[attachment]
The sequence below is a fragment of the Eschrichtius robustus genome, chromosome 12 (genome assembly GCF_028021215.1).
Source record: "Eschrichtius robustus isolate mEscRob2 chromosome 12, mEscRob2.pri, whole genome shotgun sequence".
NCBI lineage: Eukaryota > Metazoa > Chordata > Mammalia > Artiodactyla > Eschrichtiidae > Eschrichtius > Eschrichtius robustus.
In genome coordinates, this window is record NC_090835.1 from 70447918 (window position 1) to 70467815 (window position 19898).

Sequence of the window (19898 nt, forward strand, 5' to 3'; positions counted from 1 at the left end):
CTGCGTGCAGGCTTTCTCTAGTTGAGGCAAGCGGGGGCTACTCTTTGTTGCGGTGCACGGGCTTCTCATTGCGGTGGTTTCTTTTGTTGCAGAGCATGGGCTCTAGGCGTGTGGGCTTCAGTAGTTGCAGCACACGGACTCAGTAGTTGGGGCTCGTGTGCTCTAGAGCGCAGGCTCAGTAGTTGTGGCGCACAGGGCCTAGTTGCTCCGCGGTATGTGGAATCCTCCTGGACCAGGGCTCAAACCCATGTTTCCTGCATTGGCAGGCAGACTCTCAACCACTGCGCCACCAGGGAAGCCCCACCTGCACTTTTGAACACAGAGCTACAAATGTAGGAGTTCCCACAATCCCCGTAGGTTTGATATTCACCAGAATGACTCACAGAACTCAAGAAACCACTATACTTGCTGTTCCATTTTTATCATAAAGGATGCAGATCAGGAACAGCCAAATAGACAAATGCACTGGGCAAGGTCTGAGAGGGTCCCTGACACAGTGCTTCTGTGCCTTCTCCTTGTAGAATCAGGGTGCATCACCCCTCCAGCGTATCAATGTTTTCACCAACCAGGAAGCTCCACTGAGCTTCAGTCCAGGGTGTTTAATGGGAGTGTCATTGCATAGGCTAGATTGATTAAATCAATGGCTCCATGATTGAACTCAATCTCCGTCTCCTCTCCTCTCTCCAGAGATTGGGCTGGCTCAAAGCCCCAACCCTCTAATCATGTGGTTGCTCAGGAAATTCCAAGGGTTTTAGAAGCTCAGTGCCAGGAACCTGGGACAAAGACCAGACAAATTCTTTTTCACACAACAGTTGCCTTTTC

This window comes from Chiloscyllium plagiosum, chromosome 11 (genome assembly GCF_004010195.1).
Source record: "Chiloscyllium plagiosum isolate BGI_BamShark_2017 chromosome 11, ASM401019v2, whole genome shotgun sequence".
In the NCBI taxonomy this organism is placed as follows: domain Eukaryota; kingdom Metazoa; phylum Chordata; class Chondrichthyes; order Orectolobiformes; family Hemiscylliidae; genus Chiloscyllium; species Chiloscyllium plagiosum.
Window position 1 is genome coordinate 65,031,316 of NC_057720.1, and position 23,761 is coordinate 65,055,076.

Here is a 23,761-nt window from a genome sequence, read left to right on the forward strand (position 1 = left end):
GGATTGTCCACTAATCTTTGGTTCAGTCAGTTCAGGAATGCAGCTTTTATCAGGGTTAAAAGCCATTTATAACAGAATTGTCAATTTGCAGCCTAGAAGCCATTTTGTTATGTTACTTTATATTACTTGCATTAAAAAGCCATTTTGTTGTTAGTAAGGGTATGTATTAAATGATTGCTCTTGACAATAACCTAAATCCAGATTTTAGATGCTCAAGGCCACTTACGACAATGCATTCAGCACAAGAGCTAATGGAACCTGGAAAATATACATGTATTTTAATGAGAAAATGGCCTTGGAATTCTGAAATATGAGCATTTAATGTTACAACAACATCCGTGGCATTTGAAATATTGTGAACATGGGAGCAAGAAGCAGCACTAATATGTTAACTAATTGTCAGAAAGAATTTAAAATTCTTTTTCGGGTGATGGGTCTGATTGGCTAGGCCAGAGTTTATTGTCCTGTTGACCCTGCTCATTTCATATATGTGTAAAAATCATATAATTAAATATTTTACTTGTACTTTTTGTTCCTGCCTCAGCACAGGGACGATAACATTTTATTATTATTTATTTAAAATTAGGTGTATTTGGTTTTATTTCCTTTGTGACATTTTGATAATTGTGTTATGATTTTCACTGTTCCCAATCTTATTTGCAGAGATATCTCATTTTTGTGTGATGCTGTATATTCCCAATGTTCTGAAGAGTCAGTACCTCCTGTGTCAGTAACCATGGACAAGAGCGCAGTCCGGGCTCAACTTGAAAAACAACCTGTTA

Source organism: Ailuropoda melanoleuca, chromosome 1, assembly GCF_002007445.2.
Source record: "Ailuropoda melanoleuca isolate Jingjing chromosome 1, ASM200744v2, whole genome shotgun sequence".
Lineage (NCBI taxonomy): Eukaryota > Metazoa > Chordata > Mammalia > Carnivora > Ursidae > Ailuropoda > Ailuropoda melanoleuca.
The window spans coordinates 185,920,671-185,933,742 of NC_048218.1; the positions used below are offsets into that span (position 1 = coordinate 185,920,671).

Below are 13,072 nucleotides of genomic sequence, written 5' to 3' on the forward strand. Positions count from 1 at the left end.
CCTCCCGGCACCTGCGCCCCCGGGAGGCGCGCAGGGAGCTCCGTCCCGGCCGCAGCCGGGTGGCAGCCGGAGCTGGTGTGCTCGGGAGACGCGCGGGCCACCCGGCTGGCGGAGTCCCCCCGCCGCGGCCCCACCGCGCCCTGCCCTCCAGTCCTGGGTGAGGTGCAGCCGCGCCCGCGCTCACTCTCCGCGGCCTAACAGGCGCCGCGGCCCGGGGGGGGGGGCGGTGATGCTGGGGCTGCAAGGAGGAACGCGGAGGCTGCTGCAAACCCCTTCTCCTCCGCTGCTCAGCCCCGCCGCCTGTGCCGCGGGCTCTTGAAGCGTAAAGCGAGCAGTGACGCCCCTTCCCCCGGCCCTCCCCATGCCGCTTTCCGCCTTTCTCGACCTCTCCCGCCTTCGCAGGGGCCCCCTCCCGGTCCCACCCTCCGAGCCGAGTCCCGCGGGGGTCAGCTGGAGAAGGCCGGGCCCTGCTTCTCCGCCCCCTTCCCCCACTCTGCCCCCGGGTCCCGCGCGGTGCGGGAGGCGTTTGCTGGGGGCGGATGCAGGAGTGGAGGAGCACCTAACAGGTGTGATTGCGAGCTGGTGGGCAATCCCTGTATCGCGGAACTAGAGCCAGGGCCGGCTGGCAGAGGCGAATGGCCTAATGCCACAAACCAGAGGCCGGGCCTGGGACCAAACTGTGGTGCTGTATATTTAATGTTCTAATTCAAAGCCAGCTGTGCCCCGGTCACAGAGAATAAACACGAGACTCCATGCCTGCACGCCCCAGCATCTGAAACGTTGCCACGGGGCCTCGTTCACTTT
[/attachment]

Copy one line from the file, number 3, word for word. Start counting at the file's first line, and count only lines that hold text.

NCBI lineage: Eukaryota > Metazoa > Chordata > Mammalia > Artiodactyla > Eschrichtiidae > Eschrichtius > Eschrichtius robustus.